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I was reading the following tutorial from Analog Devices:

https://www.analog.com/media/en/training-seminars/tutorials/MT-040.pdf

They include the following image and state:

In most op amp circuits, the inverting input impedance is reduced to a very low value by negative feedback, and only Zcm+ and Zdiff are of importance

I don't understand this point. How is Zcm- swamped by negative feedback and how can it possibly be reduced to a low value? Then the output of a follower would have to supply large current into the inverting input terminal, which is obviously not the case. To me it would make more sense to say that Zdiff is bootstapped by negative feedback and Zcm+ and Zcm- are therefore the only impedances that are significant.

What does Analog Devices mean by this quote?

enter image description here

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  • \$\begingroup\$ Bootstrap raises input impedance by positive feedback less than unity in BJT bias. neg FB uses resistors to drive Vin- to null the external input with respect to Vin+ the virtual null. That Rfb lowers the CM input impedance. But the virtual ground makes it near 0 Ohms differential impedance as long as the output is linear and can force the input Vdiff=0 \$\endgroup\$ – Sunnyskyguy EE75 Jun 29 at 1:51
  • \$\begingroup\$ @pr871 Did you recognize that the large common-mode resistances is in PARALLEL to the diff. resistance (which is drastically reduced due to the negative feedback effect)? \$\endgroup\$ – LvW Jun 29 at 8:48
  • \$\begingroup\$ @LvW No, I do not recognize that the large common-mode resistances are in parallel with the diff. resistance. If the non-inverting input is grounded (as in an inverting configuration), then I agree that Zcm- is in parallel with Zdiff and these impedances (combined with the Norton source impedance) are further scaled down by the amount of feedback, which makes the inverting amplifier have near 0 input impedance. But what about a voltage follower, where the feedback acts to increase the input impedance? Is Zcm- still reduced to a very low value as the article states? \$\endgroup\$ – pr871 Jul 2 at 21:01
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In addition to the other comments and answers you've received, take a look at Figure 5 on this webpage:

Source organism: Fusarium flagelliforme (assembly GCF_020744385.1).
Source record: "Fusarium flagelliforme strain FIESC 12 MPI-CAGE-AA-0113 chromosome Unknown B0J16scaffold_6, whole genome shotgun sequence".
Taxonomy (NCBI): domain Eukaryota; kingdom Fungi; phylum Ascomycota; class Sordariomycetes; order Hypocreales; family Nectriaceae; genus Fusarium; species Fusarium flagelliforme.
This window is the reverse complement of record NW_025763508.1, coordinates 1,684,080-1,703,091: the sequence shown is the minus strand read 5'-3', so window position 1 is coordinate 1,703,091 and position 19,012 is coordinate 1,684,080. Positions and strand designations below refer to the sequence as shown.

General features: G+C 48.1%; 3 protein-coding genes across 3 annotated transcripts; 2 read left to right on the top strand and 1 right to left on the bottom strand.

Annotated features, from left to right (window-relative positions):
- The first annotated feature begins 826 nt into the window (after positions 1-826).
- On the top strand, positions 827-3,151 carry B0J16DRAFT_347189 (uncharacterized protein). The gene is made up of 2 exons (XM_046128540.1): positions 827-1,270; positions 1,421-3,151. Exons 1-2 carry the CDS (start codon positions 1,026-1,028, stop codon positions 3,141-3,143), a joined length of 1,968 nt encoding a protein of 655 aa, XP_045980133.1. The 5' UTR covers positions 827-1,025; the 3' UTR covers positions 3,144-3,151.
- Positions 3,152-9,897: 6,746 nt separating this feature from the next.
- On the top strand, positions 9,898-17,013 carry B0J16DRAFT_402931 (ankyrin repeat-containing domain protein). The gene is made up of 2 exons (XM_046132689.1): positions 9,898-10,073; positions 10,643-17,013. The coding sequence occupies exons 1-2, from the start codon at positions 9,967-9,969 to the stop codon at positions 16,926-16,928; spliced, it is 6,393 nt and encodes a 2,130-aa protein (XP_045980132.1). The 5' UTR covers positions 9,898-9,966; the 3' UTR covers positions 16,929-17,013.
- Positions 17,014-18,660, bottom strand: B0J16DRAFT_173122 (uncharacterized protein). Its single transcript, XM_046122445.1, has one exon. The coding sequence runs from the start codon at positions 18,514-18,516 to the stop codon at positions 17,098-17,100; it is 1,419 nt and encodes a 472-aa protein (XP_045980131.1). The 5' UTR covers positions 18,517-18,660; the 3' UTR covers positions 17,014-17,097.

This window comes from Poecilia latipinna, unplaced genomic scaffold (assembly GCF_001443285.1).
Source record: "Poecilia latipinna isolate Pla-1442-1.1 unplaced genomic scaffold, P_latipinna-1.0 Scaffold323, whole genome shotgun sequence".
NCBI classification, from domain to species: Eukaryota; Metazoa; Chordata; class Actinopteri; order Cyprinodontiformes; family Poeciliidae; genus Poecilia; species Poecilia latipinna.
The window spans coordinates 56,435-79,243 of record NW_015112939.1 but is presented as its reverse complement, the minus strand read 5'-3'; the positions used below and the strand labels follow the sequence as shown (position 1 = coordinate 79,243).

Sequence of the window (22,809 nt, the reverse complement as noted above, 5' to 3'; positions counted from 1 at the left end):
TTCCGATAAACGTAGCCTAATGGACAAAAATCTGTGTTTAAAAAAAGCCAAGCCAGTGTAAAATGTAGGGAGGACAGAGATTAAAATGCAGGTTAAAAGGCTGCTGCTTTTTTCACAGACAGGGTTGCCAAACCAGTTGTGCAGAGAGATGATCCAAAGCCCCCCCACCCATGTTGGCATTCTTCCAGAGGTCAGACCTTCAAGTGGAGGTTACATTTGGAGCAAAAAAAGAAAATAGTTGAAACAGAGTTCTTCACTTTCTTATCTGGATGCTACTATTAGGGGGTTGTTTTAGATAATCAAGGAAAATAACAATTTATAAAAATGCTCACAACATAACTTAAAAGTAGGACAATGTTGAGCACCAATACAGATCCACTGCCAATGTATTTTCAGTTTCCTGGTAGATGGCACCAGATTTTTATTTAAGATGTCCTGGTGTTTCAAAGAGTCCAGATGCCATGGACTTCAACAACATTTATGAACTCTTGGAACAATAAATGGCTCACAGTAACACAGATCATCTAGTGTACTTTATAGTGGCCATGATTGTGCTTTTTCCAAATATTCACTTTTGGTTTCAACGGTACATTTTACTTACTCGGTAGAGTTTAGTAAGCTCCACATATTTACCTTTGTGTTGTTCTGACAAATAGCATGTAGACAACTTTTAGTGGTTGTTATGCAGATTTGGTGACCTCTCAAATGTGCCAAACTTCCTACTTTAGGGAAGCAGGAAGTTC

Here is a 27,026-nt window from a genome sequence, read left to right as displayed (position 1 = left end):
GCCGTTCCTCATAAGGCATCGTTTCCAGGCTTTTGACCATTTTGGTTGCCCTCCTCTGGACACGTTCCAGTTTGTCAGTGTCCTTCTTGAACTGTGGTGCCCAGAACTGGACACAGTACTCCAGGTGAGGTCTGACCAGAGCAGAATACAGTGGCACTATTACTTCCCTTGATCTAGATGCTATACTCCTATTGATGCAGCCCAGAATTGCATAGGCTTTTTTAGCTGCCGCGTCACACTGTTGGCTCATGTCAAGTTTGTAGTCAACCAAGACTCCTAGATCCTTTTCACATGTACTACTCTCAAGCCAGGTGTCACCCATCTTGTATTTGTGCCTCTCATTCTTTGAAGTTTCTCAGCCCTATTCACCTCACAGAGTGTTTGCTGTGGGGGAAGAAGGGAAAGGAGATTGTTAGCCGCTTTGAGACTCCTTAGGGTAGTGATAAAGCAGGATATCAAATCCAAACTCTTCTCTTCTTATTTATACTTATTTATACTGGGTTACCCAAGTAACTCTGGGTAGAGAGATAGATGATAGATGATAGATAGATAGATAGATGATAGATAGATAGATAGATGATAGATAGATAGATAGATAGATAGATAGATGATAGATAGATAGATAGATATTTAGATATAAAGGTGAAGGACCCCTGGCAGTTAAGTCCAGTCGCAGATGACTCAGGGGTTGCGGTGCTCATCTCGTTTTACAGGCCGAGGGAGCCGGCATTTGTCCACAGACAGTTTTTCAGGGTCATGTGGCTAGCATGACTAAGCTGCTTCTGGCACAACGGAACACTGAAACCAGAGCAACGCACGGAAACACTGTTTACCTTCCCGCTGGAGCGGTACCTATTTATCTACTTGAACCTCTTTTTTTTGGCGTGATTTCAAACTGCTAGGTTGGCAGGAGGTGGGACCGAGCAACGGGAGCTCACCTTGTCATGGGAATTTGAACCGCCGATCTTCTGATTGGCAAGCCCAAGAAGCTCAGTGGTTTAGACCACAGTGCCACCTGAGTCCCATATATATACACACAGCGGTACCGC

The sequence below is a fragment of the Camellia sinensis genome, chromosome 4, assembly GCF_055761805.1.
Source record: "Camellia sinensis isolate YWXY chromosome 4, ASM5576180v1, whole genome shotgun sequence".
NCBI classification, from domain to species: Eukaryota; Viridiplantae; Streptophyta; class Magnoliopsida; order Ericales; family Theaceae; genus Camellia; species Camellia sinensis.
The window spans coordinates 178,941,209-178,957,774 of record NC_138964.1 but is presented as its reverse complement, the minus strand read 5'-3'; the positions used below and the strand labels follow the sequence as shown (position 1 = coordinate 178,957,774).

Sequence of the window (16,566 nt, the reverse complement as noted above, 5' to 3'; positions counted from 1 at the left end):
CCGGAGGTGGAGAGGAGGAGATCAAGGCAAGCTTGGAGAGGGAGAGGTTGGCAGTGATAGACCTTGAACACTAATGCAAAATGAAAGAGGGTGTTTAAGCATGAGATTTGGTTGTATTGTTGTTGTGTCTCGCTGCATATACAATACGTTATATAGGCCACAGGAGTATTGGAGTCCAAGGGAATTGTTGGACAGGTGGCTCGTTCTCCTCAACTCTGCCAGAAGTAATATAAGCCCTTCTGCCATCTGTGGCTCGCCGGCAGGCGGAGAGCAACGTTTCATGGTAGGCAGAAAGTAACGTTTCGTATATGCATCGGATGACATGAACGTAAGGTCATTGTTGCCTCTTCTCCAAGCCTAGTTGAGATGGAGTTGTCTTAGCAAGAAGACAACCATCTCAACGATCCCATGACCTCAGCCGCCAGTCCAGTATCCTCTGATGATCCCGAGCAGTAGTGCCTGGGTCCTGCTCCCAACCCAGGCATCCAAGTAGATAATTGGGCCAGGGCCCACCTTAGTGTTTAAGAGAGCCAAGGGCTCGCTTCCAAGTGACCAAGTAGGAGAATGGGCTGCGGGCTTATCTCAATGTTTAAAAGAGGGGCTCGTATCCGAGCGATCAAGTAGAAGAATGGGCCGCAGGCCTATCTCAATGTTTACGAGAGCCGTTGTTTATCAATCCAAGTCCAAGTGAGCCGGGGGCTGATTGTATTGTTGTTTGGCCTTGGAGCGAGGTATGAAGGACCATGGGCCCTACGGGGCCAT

https://masteringelectronicsdesign.com/buildi-an-op-amp-spice-model-from-its-datasheet/

Figure 5 doesn't show the current sources IB+ and IB+ but its resistors Rin1 and Rin2 correspond to Zcm+ and Zcm-, respectively, and its resistor Rin corresponds to Zdiff. Redrawing Figure 5 with an emphasis on the op amp's amplifier+output stage (the dependent voltage-controlled voltage source VCVS) and negative feedback path yields the schematic below.

schematic

simulate this circuit – Schematic created using CircuitLab

Note that resistor \$R_2\$ is in parallel with the op amp's input impedances \$R_{\text{in2}}\$, \$R_{\text{in}}\$, \$R_{\text{in1}}\$, etc., and when \$R_2\$'s value is much less than the op amp's input impedance we have:

$$ R_2\;||\;(R_{\text{in2}}, R_{\text{in}}, R_{\text{in1}}, ...) \approx R_2 $$

Also note that VCVS and the op amp's "bias current" IB (not shown) both influence the voltage potential at the op amp's inverting input. When R2's resistance is small compared to the op amp's input impedance, IB's influence at the inverting input is "swamped out" by VCVS, R1, and R2.

$$ V_{\text{IN-}} \approx \text{VCVS} \frac {R_2\,||\,(R_{\text{in2}},R_{\text{in}},R_{\text{in1}},...)}{R_{\text{out}} + R_1 + (R_2\,||\,(R_{\text{in2}},R_{\text{in}},R_{\text{in1}},...))} \bigg\rvert_{R_2 \lll (R_{\text{in2}},R_{\text{in}},R_{\text{in1}},...)} \\ \Rightarrow V_{\text{IN-}} \approx \text{VCVS} \frac {R_2}{R_{\text{out}} + R_1 + R_2} $$

For what it's worth, that Analog Devices MT-040 data sheet doesn't clearly define or give typical values for the "bias currents" IB- and IB+, which only creates confusion. Assuming IB is the very tiny reverse leakage current (on the order of nanoamps) that flows through the reverse biased collector-base diodes of the two BJTs whose bases are connected to the inverting (IB-) and non-inverting (IB+) inputs, that IB current is so tiny that VCVS, R1, and R2 can easily dominate the voltage potential at the op amp's inverting input if R2's resistance value is much less than the op amp's input impedance. For example, add an independent current source at node IN- (the op amp's inverting input) whose amperage is, say, 10 nA, and see what effect it has on the voltage potential at IN-.

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That's because the negative input is fed by very low impedance network of feedback resistors. Even 1 kohm is low compared to the megaohms-teraohms range. Unity gain buffers may not even have resistors so it is driven by the output that could have 0.1 to 10 ohm range.

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  • \$\begingroup\$ This is not the correct explanation since you have considered the feedback NETWORK only - but not the feedback EFFECT. It this effect which reduced the input resistance by a very lage factor k=(1+loop gain). \$\endgroup\$ – LvW Jun 29 at 8:10
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The Vin- is labeled the "Virtual Ground" because with an Opamp having Avol (open loop) of 1,000,000 and a Vout of 1 volt, the Vin- will be at most 1 microvolt away from ZERO.

If the opamp has zero offset voltage, and other idealities.

That extremely low Vin (e.g. 1uV) is why the input impedance is so low.

Example: inverting-gain topology, Rin = 10Kohm, Rout = 100Kohm; with one volt in, and (-) 10 volts out, if Avol(DC) is 1,000,000, then the Vin will be 10volts/1,000,000 or 10 microVolts.

Yet the current flowing thru Rin is 1v/10Kohm = 100 microAmps. What is the apparent Rin?

Rin = Vin-/I_in = 10uV/100uA = 0.1 ohm

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